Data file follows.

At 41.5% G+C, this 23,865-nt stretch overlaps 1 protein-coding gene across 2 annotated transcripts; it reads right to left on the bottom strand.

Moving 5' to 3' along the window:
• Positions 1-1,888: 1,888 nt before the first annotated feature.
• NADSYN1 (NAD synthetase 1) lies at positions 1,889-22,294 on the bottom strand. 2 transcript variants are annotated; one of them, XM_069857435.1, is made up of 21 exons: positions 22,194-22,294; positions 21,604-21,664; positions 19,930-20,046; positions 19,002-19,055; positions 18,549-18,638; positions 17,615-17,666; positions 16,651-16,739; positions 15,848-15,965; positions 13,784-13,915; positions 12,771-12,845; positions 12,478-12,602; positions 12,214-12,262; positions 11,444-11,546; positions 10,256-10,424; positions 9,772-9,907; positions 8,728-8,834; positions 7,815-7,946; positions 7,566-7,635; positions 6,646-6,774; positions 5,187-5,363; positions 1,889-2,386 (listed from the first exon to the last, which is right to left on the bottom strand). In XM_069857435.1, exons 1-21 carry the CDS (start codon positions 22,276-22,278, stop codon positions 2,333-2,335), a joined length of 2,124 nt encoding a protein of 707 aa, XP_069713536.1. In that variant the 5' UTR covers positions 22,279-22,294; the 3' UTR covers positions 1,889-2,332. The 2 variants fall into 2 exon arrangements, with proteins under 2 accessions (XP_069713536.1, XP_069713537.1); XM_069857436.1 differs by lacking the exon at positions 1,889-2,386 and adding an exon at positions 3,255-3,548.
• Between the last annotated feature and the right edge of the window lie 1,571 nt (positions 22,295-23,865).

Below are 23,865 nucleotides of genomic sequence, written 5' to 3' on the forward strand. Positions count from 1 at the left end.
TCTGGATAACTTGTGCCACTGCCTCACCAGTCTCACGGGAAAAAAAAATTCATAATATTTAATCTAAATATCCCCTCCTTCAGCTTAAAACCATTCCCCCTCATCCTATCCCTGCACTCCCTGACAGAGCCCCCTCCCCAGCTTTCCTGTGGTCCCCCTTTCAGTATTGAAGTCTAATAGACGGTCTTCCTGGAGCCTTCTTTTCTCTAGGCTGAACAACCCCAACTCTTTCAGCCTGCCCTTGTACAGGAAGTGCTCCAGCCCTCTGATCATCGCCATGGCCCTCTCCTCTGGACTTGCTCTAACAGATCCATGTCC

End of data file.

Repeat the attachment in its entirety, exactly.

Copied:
At 41.5% G+C, this 23,865-nt stretch overlaps 1 protein-coding gene across 2 annotated transcripts; it reads right to left on the bottom strand.

Moving 5' to 3' along the window:
• Positions 1-1,888: 1,888 nt before the first annotated feature.
• NADSYN1 (NAD synthetase 1) lies at positions 1,889-22,294 on the bottom strand. 2 transcript variants are annotated; one of them, XM_069857435.1, is made up of 21 exons: positions 22,194-22,294; positions 21,604-21,664; positions 19,930-20,046; positions 19,002-19,055; positions 18,549-18,638; positions 17,615-17,666; positions 16,651-16,739; positions 15,848-15,965; positions 13,784-13,915; positions 12,771-12,845; positions 12,478-12,602; positions 12,214-12,262; positions 11,444-11,546; positions 10,256-10,424; positions 9,772-9,907; positions 8,728-8,834; positions 7,815-7,946; positions 7,566-7,635; positions 6,646-6,774; positions 5,187-5,363; positions 1,889-2,386 (listed from the first exon to the last, which is right to left on the bottom strand). In XM_069857435.1, exons 1-21 carry the CDS (start codon positions 22,276-22,278, stop codon positions 2,333-2,335), a joined length of 2,124 nt encoding a protein of 707 aa, XP_069713536.1. In that variant the 5' UTR covers positions 22,279-22,294; the 3' UTR covers positions 1,889-2,332. The 2 variants fall into 2 exon arrangements, with proteins under 2 accessions (XP_069713536.1, XP_069713537.1); XM_069857436.1 differs by lacking the exon at positions 1,889-2,386 and adding an exon at positions 3,255-3,548.
• Between the last annotated feature and the right edge of the window lie 1,571 nt (positions 22,295-23,865).

Below are 23,865 nucleotides of genomic sequence, written 5' to 3' on the forward strand. Positions count from 1 at the left end.
TCTGGATAACTTGTGCCACTGCCTCACCAGTCTCACGGGAAAAAAAAATTCATAATATTTAATCTAAATATCCCCTCCTTCAGCTTAAAACCATTCCCCCTCATCCTATCCCTGCACTCCCTGACAGAGCCCCCTCCCCAGCTTTCCTGTGGTCCCCCTTTCAGTATTGAAGTCTAATAGACGGTCTTCCTGGAGCCTTCTTTTCTCTAGGCTGAACAACCCCAACTCTTTCAGCCTGCCCTTGTACAGGAAGTGCTCCAGCCCTCTGATCATCGCCATGGCCCTCTCCTCTGGACTTGCTCTAACAGATCCATGTCC